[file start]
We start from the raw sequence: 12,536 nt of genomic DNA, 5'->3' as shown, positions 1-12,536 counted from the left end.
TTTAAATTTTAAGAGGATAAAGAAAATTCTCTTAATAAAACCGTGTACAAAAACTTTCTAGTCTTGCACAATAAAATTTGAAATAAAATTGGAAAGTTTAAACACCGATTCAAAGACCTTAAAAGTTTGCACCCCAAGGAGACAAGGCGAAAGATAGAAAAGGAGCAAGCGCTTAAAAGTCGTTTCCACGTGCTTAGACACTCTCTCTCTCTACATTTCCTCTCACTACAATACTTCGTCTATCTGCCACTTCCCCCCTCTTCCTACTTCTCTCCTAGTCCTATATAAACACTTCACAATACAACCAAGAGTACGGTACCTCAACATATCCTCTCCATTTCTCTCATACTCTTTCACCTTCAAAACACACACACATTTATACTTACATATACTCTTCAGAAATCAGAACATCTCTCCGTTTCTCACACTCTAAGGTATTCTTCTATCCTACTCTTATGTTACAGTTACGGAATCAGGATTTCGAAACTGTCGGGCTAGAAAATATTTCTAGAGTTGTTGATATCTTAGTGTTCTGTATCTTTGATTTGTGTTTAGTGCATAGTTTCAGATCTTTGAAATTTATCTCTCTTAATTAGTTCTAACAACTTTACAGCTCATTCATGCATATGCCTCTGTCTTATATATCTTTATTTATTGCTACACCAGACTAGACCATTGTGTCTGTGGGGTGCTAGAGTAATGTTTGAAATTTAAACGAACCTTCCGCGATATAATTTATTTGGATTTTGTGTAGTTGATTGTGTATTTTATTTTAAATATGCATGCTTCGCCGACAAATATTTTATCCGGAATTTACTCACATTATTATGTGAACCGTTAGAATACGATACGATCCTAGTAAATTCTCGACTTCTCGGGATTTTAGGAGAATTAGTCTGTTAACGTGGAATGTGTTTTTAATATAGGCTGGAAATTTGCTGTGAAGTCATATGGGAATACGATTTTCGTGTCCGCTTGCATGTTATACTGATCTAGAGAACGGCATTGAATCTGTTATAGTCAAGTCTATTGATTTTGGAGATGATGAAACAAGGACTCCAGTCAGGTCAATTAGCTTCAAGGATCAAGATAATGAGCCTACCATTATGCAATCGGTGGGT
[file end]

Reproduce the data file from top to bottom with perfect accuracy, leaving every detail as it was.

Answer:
We start from the raw sequence: 12,536 nt of genomic DNA, 5'->3' as shown, positions 1-12,536 counted from the left end.
TTTAAATTTTAAGAGGATAAAGAAAATTCTCTTAATAAAACCGTGTACAAAAACTTTCTAGTCTTGCACAATAAAATTTGAAATAAAATTGGAAAGTTTAAACACCGATTCAAAGACCTTAAAAGTTTGCACCCCAAGGAGACAAGGCGAAAGATAGAAAAGGAGCAAGCGCTTAAAAGTCGTTTCCACGTGCTTAGACACTCTCTCTCTCTACATTTCCTCTCACTACAATACTTCGTCTATCTGCCACTTCCCCCCTCTTCCTACTTCTCTCCTAGTCCTATATAAACACTTCACAATACAACCAAGAGTACGGTACCTCAACATATCCTCTCCATTTCTCTCATACTCTTTCACCTTCAAAACACACACACATTTATACTTACATATACTCTTCAGAAATCAGAACATCTCTCCGTTTCTCACACTCTAAGGTATTCTTCTATCCTACTCTTATGTTACAGTTACGGAATCAGGATTTCGAAACTGTCGGGCTAGAAAATATTTCTAGAGTTGTTGATATCTTAGTGTTCTGTATCTTTGATTTGTGTTTAGTGCATAGTTTCAGATCTTTGAAATTTATCTCTCTTAATTAGTTCTAACAACTTTACAGCTCATTCATGCATATGCCTCTGTCTTATATATCTTTATTTATTGCTACACCAGACTAGACCATTGTGTCTGTGGGGTGCTAGAGTAATGTTTGAAATTTAAACGAACCTTCCGCGATATAATTTATTTGGATTTTGTGTAGTTGATTGTGTATTTTATTTTAAATATGCATGCTTCGCCGACAAATATTTTATCCGGAATTTACTCACATTATTATGTGAACCGTTAGAATACGATACGATCCTAGTAAATTCTCGACTTCTCGGGATTTTAGGAGAATTAGTCTGTTAACGTGGAATGTGTTTTTAATATAGGCTGGAAATTTGCTGTGAAGTCATATGGGAATACGATTTTCGTGTCCGCTTGCATGTTATACTGATCTAGAGAACGGCATTGAATCTGTTATAGTCAAGTCTATTGATTTTGGAGATGATGAAACAAGGACTCCAGTCAGGTCAATTAGCTTCAAGGATCAAGATAATGAGCCTACCATTATGCAATCGGTGGGT